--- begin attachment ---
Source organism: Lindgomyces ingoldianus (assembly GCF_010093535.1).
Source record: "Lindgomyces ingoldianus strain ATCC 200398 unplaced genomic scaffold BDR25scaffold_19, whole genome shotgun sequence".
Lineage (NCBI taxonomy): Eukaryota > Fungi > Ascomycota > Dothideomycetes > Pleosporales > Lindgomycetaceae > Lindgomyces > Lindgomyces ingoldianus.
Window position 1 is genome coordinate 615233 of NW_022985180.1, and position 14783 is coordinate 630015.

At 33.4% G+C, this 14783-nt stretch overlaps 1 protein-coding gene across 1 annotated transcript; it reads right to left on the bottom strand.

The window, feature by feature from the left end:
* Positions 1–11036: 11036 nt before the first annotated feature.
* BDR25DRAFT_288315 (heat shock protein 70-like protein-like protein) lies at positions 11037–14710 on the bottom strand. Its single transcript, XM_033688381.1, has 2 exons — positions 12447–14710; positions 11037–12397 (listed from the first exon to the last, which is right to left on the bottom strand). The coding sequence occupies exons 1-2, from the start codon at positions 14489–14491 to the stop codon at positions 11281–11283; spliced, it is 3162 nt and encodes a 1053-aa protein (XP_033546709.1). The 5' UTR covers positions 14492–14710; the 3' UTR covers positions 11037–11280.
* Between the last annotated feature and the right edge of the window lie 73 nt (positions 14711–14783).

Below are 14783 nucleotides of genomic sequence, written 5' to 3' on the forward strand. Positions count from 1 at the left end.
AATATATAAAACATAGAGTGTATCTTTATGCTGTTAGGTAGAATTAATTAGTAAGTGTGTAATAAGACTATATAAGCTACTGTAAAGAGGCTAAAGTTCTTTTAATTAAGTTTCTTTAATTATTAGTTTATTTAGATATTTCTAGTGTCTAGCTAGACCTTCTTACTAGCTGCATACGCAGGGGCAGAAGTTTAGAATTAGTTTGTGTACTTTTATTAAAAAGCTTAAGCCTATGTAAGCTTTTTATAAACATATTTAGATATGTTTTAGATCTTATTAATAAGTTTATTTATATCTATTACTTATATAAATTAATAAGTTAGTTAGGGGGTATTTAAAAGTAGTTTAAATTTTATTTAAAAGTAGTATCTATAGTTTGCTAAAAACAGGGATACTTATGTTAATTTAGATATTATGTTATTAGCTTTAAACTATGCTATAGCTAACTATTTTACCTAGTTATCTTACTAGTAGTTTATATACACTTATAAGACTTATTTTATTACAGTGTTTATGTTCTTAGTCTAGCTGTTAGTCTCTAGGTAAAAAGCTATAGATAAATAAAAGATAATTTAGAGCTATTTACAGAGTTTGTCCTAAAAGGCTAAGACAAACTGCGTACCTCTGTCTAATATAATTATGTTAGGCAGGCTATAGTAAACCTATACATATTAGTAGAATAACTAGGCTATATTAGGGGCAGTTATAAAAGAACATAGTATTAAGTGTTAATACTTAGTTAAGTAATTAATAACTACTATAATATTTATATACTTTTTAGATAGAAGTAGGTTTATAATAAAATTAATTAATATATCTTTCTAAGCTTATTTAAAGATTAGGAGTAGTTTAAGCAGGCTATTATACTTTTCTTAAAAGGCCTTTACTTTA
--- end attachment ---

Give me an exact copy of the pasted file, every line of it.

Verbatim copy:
Source organism: Lindgomyces ingoldianus (assembly GCF_010093535.1).
Source record: "Lindgomyces ingoldianus strain ATCC 200398 unplaced genomic scaffold BDR25scaffold_19, whole genome shotgun sequence".
Lineage (NCBI taxonomy): Eukaryota > Fungi > Ascomycota > Dothideomycetes > Pleosporales > Lindgomycetaceae > Lindgomyces > Lindgomyces ingoldianus.
Window position 1 is genome coordinate 615233 of NW_022985180.1, and position 14783 is coordinate 630015.

At 33.4% G+C, this 14783-nt stretch overlaps 1 protein-coding gene across 1 annotated transcript; it reads right to left on the bottom strand.

The window, feature by feature from the left end:
* Positions 1–11036: 11036 nt before the first annotated feature.
* BDR25DRAFT_288315 (heat shock protein 70-like protein-like protein) lies at positions 11037–14710 on the bottom strand. Its single transcript, XM_033688381.1, has 2 exons — positions 12447–14710; positions 11037–12397 (listed from the first exon to the last, which is right to left on the bottom strand). The coding sequence occupies exons 1-2, from the start codon at positions 14489–14491 to the stop codon at positions 11281–11283; spliced, it is 3162 nt and encodes a 1053-aa protein (XP_033546709.1). The 5' UTR covers positions 14492–14710; the 3' UTR covers positions 11037–11280.
* Between the last annotated feature and the right edge of the window lie 73 nt (positions 14711–14783).

Below are 14783 nucleotides of genomic sequence, written 5' to 3' on the forward strand. Positions count from 1 at the left end.
AATATATAAAACATAGAGTGTATCTTTATGCTGTTAGGTAGAATTAATTAGTAAGTGTGTAATAAGACTATATAAGCTACTGTAAAGAGGCTAAAGTTCTTTTAATTAAGTTTCTTTAATTATTAGTTTATTTAGATATTTCTAGTGTCTAGCTAGACCTTCTTACTAGCTGCATACGCAGGGGCAGAAGTTTAGAATTAGTTTGTGTACTTTTATTAAAAAGCTTAAGCCTATGTAAGCTTTTTATAAACATATTTAGATATGTTTTAGATCTTATTAATAAGTTTATTTATATCTATTACTTATATAAATTAATAAGTTAGTTAGGGGGTATTTAAAAGTAGTTTAAATTTTATTTAAAAGTAGTATCTATAGTTTGCTAAAAACAGGGATACTTATGTTAATTTAGATATTATGTTATTAGCTTTAAACTATGCTATAGCTAACTATTTTACCTAGTTATCTTACTAGTAGTTTATATACACTTATAAGACTTATTTTATTACAGTGTTTATGTTCTTAGTCTAGCTGTTAGTCTCTAGGTAAAAAGCTATAGATAAATAAAAGATAATTTAGAGCTATTTACAGAGTTTGTCCTAAAAGGCTAAGACAAACTGCGTACCTCTGTCTAATATAATTATGTTAGGCAGGCTATAGTAAACCTATACATATTAGTAGAATAACTAGGCTATATTAGGGGCAGTTATAAAAGAACATAGTATTAAGTGTTAATACTTAGTTAAGTAATTAATAACTACTATAATATTTATATACTTTTTAGATAGAAGTAGGTTTATAATAAAATTAATTAATATATCTTTCTAAGCTTATTTAAAGATTAGGAGTAGTTTAAGCAGGCTATTATACTTTTCTTAAAAGGCCTTTACTTTA